Cannabidiol (CBD; Epidiolex) reduced opioid cravings and anxiety among heroin users, suggesting it may have a role in curbing addiction, an exploratory trial found.
Compared with placebo, once daily CBD 400 or 800 mg diminished cue-related cravings and anxiety among people who had heroin use disorder, reported Yasmin Hurd, PhD, of the Icahn School of Medicine at Mount Sinai in New York City, and colleagues in the American Journal of Psychiatry.
Environmental cues are one of the strongest triggers for drug cravings, Hurd noted. “Cue-induced cravings trigger relapse,” she told MedPage Today. “For me, this research is extremely promising. If we can find the medication that targets that kind of system, that would be amazing.”
The study comes after years of research from Hurd’s group about the pharmacological properties of marijuana and its potential as a drug to curb opioid craving. Of the many components of marijuana, cannabidiol may hold the most promise, Hurd noted. Prior work has shown that CBD reduced animals’ tendency to use heroin in response to a drug-associated cue.
In the current study, Hurd and colleagues explored acute (1 hour, 2 hours, and 24 hours), short-term (3 consecutive days), and protracted (7 days after dosing ended) effects of CBD on drug cue-induced craving and anxiety. They studied 42 heroin-abstinent people from 2016 to 2018 who had been using heroin on average for about 13 years. Most (64%) had been abstinent from heroin for less than a month; 14% had been abstinent for 1 to 2 months, and 21% for 2 to 3 months.
The researchers randomly assigned participants to receive once-daily doses of 400 mg of oral CBD solution, 800 mg, or a placebo solution for 3 consecutive days. They exposed participants to neutral and drug-related cues in three sessions: immediately after dosing, 24 hours after dosing, and 7 days after the final dosing day. Neutral cues were a 3-minute video of relaxing scenes of nature; drug-related cues were a 3-minute video of intravenous or intranasal drug use and exposure to heroin-related paraphernalia like syringes, rubber ties, and packets of powder resembling heroin.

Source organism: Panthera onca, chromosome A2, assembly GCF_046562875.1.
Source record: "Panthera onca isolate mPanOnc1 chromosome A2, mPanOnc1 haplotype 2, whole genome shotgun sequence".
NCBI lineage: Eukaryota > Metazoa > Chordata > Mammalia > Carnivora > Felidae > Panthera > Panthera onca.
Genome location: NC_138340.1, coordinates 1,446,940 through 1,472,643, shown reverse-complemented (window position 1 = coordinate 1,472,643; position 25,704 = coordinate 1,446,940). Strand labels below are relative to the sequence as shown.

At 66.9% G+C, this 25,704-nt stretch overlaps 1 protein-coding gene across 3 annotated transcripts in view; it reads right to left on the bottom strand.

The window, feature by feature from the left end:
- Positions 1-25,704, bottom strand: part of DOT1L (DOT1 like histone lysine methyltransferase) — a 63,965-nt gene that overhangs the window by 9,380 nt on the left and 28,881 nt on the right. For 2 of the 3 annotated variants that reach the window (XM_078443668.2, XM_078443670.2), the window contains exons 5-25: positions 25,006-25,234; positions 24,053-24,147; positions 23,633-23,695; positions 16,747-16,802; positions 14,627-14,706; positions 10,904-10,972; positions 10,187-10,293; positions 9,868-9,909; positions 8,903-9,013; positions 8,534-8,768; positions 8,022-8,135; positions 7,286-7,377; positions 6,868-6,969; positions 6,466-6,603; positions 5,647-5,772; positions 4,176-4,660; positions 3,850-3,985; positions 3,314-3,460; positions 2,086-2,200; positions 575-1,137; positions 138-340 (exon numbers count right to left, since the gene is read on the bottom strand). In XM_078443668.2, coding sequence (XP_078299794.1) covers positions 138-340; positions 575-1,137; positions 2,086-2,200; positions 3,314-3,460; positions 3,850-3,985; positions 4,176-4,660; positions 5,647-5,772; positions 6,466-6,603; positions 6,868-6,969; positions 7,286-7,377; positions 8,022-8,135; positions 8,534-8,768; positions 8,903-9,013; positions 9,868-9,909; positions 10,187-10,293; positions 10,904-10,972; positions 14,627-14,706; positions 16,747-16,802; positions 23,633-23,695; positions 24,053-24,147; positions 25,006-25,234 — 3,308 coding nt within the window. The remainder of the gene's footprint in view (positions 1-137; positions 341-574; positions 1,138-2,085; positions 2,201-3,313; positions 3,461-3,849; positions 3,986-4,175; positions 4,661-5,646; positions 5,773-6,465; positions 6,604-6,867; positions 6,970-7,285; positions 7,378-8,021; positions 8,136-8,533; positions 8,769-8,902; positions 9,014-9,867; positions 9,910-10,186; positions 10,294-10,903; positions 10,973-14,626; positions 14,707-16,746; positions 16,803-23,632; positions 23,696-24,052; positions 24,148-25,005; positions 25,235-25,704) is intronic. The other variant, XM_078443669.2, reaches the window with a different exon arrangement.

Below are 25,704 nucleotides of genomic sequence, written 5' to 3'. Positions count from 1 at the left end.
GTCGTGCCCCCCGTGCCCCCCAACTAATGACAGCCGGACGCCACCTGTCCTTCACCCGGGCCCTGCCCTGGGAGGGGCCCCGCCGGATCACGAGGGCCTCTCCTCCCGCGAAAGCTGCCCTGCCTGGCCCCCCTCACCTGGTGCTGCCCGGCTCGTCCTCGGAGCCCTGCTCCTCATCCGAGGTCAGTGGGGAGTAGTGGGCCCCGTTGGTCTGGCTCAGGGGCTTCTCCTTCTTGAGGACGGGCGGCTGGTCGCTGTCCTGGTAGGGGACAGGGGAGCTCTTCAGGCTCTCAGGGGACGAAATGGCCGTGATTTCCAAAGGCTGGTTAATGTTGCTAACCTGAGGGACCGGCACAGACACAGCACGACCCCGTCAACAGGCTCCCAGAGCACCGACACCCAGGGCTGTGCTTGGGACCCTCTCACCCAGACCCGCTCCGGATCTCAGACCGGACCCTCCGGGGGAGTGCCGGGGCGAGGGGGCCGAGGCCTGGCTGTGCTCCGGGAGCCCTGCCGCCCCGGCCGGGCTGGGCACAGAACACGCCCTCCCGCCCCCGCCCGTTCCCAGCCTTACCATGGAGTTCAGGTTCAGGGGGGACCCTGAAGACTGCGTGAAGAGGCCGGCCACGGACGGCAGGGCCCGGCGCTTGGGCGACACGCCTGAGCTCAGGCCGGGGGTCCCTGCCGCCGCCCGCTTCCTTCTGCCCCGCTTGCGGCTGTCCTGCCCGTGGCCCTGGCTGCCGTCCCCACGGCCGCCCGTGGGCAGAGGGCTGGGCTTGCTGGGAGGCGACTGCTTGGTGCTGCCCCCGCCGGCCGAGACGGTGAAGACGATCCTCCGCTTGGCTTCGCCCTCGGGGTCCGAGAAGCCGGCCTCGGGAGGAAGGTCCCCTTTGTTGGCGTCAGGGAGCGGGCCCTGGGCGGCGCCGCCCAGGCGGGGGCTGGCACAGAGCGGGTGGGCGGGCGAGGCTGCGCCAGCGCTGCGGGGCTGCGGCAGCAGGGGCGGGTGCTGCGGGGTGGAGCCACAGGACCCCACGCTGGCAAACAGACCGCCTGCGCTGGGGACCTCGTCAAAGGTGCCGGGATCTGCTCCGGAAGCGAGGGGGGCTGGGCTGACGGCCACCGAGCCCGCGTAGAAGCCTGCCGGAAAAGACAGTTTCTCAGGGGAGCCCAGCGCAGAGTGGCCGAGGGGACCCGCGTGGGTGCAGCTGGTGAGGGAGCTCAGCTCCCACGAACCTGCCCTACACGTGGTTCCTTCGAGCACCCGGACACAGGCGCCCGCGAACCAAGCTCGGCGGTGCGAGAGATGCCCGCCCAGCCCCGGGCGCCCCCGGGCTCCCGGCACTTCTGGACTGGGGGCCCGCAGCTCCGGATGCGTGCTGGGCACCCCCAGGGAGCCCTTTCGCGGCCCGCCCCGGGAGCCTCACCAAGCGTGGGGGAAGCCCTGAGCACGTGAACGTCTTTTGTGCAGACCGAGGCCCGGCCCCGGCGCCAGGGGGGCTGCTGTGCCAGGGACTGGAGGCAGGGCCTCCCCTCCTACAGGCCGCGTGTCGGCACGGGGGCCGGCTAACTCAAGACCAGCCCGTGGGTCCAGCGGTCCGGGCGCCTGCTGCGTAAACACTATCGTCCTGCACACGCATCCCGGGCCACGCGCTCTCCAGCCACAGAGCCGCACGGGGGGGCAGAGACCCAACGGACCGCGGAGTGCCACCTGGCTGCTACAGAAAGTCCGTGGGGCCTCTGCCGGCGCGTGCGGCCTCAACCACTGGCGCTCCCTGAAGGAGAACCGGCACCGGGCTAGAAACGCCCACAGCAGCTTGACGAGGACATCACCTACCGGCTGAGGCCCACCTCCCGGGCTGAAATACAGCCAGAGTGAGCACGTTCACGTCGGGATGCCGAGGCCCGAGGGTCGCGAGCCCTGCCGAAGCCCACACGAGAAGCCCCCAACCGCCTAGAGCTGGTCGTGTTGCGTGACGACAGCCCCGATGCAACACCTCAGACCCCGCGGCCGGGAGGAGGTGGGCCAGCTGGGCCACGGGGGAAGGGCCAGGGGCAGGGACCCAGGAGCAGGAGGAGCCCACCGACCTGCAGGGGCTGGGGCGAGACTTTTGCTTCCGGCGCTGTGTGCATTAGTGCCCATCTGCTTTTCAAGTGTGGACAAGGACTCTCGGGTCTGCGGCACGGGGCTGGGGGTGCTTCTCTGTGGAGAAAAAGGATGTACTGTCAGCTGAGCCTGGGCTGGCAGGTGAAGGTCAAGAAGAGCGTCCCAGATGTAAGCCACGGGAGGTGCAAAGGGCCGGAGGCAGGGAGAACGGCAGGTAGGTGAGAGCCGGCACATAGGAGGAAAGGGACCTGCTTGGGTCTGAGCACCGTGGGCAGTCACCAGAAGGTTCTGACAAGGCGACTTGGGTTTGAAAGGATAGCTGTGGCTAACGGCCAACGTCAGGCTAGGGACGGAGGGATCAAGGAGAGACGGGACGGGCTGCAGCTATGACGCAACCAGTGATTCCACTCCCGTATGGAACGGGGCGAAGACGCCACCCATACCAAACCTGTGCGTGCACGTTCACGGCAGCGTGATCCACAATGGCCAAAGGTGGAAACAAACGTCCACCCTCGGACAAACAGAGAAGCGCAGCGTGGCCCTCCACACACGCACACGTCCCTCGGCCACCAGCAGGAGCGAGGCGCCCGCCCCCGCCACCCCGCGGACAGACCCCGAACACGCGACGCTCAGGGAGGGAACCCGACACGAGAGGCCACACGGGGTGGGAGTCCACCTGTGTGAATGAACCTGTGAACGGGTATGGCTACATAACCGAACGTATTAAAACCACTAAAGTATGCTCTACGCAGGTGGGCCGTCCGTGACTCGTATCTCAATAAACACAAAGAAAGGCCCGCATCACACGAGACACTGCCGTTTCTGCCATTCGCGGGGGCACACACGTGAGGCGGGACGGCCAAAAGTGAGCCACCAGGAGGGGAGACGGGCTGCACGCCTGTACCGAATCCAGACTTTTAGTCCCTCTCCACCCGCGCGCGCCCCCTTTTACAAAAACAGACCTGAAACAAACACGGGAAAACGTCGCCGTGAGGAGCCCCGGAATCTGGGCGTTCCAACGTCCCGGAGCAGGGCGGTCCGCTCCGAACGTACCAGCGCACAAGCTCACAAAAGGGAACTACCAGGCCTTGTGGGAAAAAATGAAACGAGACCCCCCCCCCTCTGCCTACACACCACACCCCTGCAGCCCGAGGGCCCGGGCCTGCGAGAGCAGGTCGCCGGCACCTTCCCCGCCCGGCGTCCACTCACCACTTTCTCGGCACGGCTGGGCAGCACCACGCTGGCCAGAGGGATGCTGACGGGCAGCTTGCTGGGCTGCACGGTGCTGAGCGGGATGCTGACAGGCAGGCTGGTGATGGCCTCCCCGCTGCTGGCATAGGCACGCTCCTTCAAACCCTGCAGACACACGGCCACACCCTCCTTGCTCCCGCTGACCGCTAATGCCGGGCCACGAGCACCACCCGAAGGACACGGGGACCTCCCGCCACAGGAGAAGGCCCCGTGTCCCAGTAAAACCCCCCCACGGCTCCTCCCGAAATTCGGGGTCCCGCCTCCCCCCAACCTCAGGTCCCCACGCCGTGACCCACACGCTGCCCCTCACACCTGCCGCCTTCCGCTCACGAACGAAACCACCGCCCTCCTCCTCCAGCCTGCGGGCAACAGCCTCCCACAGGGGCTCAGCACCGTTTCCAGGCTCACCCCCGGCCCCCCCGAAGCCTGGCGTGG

Craving scores significantly increased during the heroin cues and were unchanged during the neutral cues. Both 400 mg and 800 mg of CBD reduced cue-induced cravings and anxiety; these effects were most prominent 1 to 2 hours after CBD first was administered. Heroin cues also increased physiological measures of stress reactivity — heart rate, blood pressure, and cortisol levels — which CBD reduced.
Craving and anxiety still were diminished a week after the last CBD dose, mirroring preclinical findings. “This data replicates our pilot study and validates our animal models,” Hurd noted.
Hurd and colleagues will start human imaging studies soon to see how CBD affects craving and anxiety. Larger, longer clinical trials also are needed: “We’re hypothesizing that CBD will decrease relapse, but we need to see whether it does long-term,” she said.
“That’s the whole issue — decreasing relapse and decreasing overdose — that we face right now,” she continued. “It’s very difficult for people to stay off heroin. When people return from rehab and come back home, the environmental cues are very strong.”
But CBD has promise because “it’s very specific,” she noted. “It’s not rewarding; it’s not methadone or THC. CBD is actually decreasing connections to environmental cues. That’s why it is intriguing.”
The study was supported by GW Pharmaceuticals and the Icahn School of Medicine at Mount Sinai.
Hurd and co-authors disclosed no relevant relationships with industry.